Style at Home design editor Jessica Waks pulls out all the stops and transforms a diamond in the rough into her forever family home.
As a decorator searching for a fixer-upper to put my own stamp on, house hunting was a true exercise in imagination. Not everyone is able to visualize the hidden potential in a space that hasn't been touched in more than 60 years, but I was convinced I had found my forever family home after stepping through the front door of this 1,900-square-foot red-brick charmer in midtown Toronto. One-and-a-half years and a major renovation later, my husband, David Goodman, and I moved in just in time to prepare for the arrival of our twin boys, Jack and Charlie.
The house had beautiful bones typical of the 1930s, but it needed a serious facelift and a complete overhaul of the plumbing, electrical and HVAC systems. I reconfigured the floor plan for optimal entertaining and family living, including a 1,000-square-foot two-storey addition to house an open-concept kitchen and family room on the main floor, and a master suite on the second. I also lengthened the dining room to accommodate a bigger crowd, added a main floor powder room, and opened up and extended the foyer for better flow. I put in closets wherever possible, too; coming from a family of five women, I know you can never have enough storage!
In the foyer, a marble harlequin floor, high-gloss black banister and crystal light fixture set the vintage glam vibe of the rest of the house. The white wainscotting also add to the classic appeal.
The living room's focal point is a hand-carved marble fireplace flanked by vintage crystal sconces and contemporary black and white prints. The herringbone pattern on the inside of the firebox is repeated in the flooring as well as in the custom cowhide rug.
"The living room contains some of my favourite decorating elements, such as black and white stripes, exotic cat prints, chinoiserie accents and tufted upholstery," says Jessica. "I return to them time and time again."
The doorway connecting the living and dining rooms was opened up, and conceals French-style pocket doors. A Mid-Century Modern Aldo Tura bar cart is tucked into the corner so guests can help themselves to a pre-dinner cocktail.
Colourful accents, such as the lavender mohair chair, enliven the eclectic assortment of black and white furniture in the living room, including the antique settee Jessica had refurbished for her first apartment.
Visual tension creates interest and can be achieved by combining modern moments with pieces from the past. In this living room vignette, contemporary artwork hangs above an ormolu-encrusted furniture chest filled with treasured porcelain that belonged to Jessica's grandparents.
The onyx-topped console was refinished to match the dining table. The antique Chippendale mirror is a nod to the wallpaper pattern's exotic motif.
The dining room feels like a jewel box thanks to the gold-leafed ceiling and ethereal hand-painted Chinese wallpaper. Pairing painted antiqued cream dining chairs with the rich wood of a Duncan Phyfe-style dining table and antique hutch helps keep the room from feeling too heavy. "Aubergine is one of my favourite colours, and I love how the deep, glossy sheen of the leatherette pops against the warm white finish of the chair frames," says Jessica.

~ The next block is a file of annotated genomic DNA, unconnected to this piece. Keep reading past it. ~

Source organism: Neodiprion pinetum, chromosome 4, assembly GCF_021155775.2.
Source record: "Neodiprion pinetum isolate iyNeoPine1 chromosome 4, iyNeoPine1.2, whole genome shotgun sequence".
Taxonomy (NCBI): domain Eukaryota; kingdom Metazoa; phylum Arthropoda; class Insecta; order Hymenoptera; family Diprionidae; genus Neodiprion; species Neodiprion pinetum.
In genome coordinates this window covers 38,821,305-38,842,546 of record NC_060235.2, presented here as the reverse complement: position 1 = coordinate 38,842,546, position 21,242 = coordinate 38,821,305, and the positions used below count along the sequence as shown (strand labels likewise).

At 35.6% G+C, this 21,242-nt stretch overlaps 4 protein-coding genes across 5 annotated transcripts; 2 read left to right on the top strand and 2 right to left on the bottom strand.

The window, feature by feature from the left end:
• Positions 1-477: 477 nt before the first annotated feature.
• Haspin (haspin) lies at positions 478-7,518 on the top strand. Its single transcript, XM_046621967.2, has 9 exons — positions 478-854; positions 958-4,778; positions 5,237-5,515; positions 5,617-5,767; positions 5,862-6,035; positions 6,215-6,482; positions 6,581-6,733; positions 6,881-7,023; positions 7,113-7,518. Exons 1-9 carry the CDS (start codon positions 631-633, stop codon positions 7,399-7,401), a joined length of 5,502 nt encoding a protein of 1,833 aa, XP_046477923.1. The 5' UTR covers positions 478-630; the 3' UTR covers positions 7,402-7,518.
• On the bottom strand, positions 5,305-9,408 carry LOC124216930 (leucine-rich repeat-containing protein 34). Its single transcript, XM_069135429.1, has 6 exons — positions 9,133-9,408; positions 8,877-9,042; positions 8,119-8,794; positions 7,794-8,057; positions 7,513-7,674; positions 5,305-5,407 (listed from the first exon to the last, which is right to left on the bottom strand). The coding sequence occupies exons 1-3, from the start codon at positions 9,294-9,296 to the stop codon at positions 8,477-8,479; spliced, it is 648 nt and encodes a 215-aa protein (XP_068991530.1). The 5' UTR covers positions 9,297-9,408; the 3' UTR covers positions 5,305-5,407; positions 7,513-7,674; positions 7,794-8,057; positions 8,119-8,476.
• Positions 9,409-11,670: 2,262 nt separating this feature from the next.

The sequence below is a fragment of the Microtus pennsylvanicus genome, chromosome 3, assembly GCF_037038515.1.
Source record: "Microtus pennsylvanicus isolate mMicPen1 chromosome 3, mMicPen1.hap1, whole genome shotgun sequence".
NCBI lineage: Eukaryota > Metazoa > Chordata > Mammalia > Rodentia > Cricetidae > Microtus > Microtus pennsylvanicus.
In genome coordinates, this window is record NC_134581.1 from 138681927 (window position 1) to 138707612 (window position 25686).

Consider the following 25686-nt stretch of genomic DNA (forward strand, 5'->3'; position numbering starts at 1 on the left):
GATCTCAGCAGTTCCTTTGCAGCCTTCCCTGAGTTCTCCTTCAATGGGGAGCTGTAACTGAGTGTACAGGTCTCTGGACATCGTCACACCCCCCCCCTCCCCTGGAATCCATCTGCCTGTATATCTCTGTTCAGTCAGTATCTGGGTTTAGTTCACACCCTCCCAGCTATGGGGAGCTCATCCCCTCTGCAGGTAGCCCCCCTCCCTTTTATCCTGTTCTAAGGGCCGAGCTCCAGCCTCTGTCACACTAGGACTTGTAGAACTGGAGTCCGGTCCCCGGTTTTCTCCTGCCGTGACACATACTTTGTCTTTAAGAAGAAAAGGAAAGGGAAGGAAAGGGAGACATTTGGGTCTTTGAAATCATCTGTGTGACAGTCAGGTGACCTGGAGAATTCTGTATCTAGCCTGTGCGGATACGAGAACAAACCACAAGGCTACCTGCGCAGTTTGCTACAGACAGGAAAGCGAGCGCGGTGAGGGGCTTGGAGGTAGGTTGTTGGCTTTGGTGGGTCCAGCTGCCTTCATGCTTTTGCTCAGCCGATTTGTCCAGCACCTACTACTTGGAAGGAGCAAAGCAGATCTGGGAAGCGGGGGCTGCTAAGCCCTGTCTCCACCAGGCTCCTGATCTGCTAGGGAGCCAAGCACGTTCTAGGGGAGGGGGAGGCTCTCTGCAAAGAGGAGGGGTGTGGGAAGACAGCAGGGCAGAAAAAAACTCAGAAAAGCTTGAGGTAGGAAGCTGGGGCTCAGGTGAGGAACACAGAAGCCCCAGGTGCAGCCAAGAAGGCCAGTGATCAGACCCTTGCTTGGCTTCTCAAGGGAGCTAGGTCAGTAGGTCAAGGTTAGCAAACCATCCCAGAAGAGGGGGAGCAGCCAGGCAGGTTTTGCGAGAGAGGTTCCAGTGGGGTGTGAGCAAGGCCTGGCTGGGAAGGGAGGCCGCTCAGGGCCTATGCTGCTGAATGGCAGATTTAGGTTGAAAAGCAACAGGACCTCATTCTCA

The powder room is known as a space where decorators can
go a little wild, and this adventurous mix of black and cream leopard, malachite and brass is no exception. The pattern in the neutral wallpaper is small enough to let the mirror's malachite frame shine, while the brass washstand, plumbing and vintage sconces enhance the luxe effect.
Jessica loves white master bedrooms but wanted a jolt of colour to keep it interesting. So she worked with Toronto luxury home store Elte on a custom wool ikat rug in daring blue and purple hues, and left the big items neutral for a calming and restful retreat. The drapery and bedding are trimmed in navy to tie everything together. The brass Chiavari vanity chair, a vintage find from Miami, turned out to be the perfect shade of purple so Jessica didn't have to change a thing.
Warm metal details, as seen in the gold-leafed nightstand, the vintage chairs and this Murano glass vanity tray, connect the master bedroom to the rest of the house.
Warm-gold details in the nightstand (an IKEA hack) compliment the blue hues in the master bedroom.
Jessica found this chair on a Style at Home trip to the Brimfield Antique Show in Massachusetts. "I love its elaborate carvings and patina. It's like a sculpture that can hold its own in any room in the house."
The upstairs den is a little refuge off the master bedroom for Jessica and her husband to curl up with a book or watch TV. The pastel palette isn't too saccharine thanks to a heavy dose of grounding black and white. "I snapped up the lavender area rug at a sample sale without knowing where it would go," says Jessica. "It looks like it was tailor-made for this room, a testament to the fact that when you buy things you love, you can always make them work."